But in Cleveland, the Evergreen Laundry, an 11,500-square-foot building less than a mile from the old entertainment district, offers a hand of hope. The nondescript concrete building is one of three businesses that make up the city’s Evergreen Cooperative, launched in 2009, at the height of the Great Recession.
The co-op’s model helps residents of seven poor neighborhoods find jobs, build stability and buy houses. It benefits local institutions, such as hospitals and universities, which invest in the community and get goods and services they need. It reduces the city’s impact on the environment through the use of green technology, solar panels, lower water consumption and local production.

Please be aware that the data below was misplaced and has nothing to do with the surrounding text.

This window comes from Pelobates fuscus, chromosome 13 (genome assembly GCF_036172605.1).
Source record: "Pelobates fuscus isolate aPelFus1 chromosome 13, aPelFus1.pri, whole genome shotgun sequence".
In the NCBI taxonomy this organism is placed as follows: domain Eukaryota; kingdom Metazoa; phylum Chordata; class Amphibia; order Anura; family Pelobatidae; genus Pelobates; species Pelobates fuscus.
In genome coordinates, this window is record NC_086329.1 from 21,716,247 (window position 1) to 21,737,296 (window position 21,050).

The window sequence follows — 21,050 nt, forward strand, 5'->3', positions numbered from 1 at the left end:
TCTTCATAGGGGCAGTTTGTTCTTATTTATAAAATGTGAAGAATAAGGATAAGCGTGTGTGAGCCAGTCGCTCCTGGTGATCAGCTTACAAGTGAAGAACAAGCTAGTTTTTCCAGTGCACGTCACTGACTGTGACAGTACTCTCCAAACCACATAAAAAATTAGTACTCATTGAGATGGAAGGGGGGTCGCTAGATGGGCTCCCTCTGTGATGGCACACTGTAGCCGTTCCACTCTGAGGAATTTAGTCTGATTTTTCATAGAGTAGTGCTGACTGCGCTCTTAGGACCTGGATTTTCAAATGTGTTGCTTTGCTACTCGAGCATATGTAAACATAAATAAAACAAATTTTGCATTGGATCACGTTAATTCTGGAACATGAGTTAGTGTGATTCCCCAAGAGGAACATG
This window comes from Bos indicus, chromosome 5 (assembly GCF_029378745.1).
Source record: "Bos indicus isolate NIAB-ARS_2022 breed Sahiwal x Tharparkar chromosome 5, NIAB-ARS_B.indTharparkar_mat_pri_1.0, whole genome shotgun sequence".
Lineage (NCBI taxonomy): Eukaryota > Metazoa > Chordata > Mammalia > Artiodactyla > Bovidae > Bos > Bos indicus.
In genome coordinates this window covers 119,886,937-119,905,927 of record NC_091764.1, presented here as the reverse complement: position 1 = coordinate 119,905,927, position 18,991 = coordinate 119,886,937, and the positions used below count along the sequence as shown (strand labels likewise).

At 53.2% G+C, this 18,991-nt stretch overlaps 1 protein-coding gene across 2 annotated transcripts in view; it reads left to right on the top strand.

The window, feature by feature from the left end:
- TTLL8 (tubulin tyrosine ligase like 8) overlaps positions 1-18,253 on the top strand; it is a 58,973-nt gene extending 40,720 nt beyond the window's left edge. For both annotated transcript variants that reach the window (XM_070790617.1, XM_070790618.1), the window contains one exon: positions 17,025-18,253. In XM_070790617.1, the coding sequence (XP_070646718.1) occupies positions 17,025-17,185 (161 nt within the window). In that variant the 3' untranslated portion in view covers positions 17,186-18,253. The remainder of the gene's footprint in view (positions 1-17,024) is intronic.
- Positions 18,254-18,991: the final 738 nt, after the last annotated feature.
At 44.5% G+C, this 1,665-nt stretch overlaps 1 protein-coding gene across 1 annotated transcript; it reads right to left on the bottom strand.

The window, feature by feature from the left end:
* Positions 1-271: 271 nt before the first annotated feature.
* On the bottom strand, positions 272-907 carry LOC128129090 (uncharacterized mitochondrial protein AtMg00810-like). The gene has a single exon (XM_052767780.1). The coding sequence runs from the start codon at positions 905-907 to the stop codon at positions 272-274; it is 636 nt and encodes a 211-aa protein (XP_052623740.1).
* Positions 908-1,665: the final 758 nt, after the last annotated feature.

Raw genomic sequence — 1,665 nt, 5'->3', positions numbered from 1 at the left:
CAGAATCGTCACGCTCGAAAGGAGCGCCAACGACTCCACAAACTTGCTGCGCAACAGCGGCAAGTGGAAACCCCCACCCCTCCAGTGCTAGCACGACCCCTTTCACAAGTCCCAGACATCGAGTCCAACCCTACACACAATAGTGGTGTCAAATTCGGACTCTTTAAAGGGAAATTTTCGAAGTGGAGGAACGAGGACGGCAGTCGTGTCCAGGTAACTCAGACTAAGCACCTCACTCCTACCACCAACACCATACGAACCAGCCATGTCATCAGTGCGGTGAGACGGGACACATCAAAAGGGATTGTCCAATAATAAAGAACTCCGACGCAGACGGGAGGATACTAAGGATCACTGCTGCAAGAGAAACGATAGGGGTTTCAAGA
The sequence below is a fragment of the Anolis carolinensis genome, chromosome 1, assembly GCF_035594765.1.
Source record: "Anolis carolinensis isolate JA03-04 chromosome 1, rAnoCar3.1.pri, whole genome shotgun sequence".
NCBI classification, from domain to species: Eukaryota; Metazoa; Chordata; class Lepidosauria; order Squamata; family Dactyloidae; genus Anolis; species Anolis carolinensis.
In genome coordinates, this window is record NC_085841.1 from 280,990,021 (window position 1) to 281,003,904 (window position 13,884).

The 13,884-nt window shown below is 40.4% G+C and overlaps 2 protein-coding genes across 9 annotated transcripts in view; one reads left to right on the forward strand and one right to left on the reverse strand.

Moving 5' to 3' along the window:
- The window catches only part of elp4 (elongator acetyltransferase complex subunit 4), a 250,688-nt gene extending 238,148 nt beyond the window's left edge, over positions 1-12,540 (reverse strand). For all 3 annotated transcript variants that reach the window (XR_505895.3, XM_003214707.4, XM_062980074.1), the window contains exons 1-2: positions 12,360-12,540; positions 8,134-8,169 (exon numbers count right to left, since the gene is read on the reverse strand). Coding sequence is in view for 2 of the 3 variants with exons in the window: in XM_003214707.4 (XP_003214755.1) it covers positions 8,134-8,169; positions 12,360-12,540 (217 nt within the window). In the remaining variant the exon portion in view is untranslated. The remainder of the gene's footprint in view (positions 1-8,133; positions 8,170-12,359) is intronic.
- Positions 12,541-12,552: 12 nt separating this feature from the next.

Here’s how it works: Large institutions rooted in the area, such as the Cleveland Clinic, agree to infuse some of their combined $3 billion purchasing power into the co-op’s neighborhood companies rather than outsourcing it. The companies, in turn, train and hire people who need jobs — then help them build equity in their own future.